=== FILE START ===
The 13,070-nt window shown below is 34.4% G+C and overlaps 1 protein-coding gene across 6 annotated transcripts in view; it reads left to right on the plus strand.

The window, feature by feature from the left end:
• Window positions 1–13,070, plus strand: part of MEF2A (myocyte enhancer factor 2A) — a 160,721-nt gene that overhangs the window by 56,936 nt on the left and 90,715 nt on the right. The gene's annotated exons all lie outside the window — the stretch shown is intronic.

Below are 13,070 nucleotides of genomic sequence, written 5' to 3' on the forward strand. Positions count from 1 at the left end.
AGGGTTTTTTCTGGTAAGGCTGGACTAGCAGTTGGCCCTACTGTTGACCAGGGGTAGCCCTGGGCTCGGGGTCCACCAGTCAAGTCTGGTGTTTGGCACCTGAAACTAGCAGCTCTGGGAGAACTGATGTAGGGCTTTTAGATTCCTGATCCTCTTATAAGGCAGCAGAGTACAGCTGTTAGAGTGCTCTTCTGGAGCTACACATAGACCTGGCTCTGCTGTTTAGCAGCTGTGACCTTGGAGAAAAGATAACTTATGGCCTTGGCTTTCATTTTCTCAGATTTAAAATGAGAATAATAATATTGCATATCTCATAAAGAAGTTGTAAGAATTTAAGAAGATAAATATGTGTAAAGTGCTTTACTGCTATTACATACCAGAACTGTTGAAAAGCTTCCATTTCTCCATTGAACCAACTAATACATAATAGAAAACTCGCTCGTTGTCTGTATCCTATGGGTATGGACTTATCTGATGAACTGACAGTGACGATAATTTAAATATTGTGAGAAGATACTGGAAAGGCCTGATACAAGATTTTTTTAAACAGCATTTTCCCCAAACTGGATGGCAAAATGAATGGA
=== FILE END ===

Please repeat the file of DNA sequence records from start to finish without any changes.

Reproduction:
The 13,070-nt window shown below is 34.4% G+C and overlaps 1 protein-coding gene across 6 annotated transcripts in view; it reads left to right on the plus strand.

The window, feature by feature from the left end:
• Window positions 1–13,070, plus strand: part of MEF2A (myocyte enhancer factor 2A) — a 160,721-nt gene that overhangs the window by 56,936 nt on the left and 90,715 nt on the right. The gene's annotated exons all lie outside the window — the stretch shown is intronic.

Below are 13,070 nucleotides of genomic sequence, written 5' to 3' on the forward strand. Positions count from 1 at the left end.
AGGGTTTTTTCTGGTAAGGCTGGACTAGCAGTTGGCCCTACTGTTGACCAGGGGTAGCCCTGGGCTCGGGGTCCACCAGTCAAGTCTGGTGTTTGGCACCTGAAACTAGCAGCTCTGGGAGAACTGATGTAGGGCTTTTAGATTCCTGATCCTCTTATAAGGCAGCAGAGTACAGCTGTTAGAGTGCTCTTCTGGAGCTACACATAGACCTGGCTCTGCTGTTTAGCAGCTGTGACCTTGGAGAAAAGATAACTTATGGCCTTGGCTTTCATTTTCTCAGATTTAAAATGAGAATAATAATATTGCATATCTCATAAAGAAGTTGTAAGAATTTAAGAAGATAAATATGTGTAAAGTGCTTTACTGCTATTACATACCAGAACTGTTGAAAAGCTTCCATTTCTCCATTGAACCAACTAATACATAATAGAAAACTCGCTCGTTGTCTGTATCCTATGGGTATGGACTTATCTGATGAACTGACAGTGACGATAATTTAAATATTGTGAGAAGATACTGGAAAGGCCTGATACAAGATTTTTTTAAACAGCATTTTCCCCAAACTGGATGGCAAAATGAATGGA